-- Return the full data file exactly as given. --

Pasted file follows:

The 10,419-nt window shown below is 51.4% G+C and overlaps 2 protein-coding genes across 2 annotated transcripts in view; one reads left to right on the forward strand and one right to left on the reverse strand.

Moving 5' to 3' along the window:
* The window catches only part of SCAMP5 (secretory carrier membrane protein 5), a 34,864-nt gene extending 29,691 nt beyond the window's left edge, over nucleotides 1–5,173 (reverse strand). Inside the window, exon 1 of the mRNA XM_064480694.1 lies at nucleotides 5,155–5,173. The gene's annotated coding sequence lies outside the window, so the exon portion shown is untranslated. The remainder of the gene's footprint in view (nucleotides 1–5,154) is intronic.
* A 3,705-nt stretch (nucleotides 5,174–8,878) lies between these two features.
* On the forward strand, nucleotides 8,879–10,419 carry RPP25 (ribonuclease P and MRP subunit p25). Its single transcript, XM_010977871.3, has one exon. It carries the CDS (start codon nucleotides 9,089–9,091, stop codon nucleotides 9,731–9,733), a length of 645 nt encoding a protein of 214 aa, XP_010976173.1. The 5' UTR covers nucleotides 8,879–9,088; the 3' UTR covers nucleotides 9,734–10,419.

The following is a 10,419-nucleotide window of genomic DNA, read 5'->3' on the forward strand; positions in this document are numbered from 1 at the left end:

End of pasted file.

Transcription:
The 10,419-nt window shown below is 51.4% G+C and overlaps 2 protein-coding genes across 2 annotated transcripts in view; one reads left to right on the forward strand and one right to left on the reverse strand.

Moving 5' to 3' along the window:
* The window catches only part of SCAMP5 (secretory carrier membrane protein 5), a 34,864-nt gene extending 29,691 nt beyond the window's left edge, over nucleotides 1–5,173 (reverse strand). Inside the window, exon 1 of the mRNA XM_064480694.1 lies at nucleotides 5,155–5,173. The gene's annotated coding sequence lies outside the window, so the exon portion shown is untranslated. The remainder of the gene's footprint in view (nucleotides 1–5,154) is intronic.
* A 3,705-nt stretch (nucleotides 5,174–8,878) lies between these two features.
* On the forward strand, nucleotides 8,879–10,419 carry RPP25 (ribonuclease P and MRP subunit p25). Its single transcript, XM_010977871.3, has one exon. It carries the CDS (start codon nucleotides 9,089–9,091, stop codon nucleotides 9,731–9,733), a length of 645 nt encoding a protein of 214 aa, XP_010976173.1. The 5' UTR covers nucleotides 8,879–9,088; the 3' UTR covers nucleotides 9,734–10,419.

The following is a 10,419-nucleotide window of genomic DNA, read 5'->3' on the forward strand; positions in this document are numbered from 1 at the left end: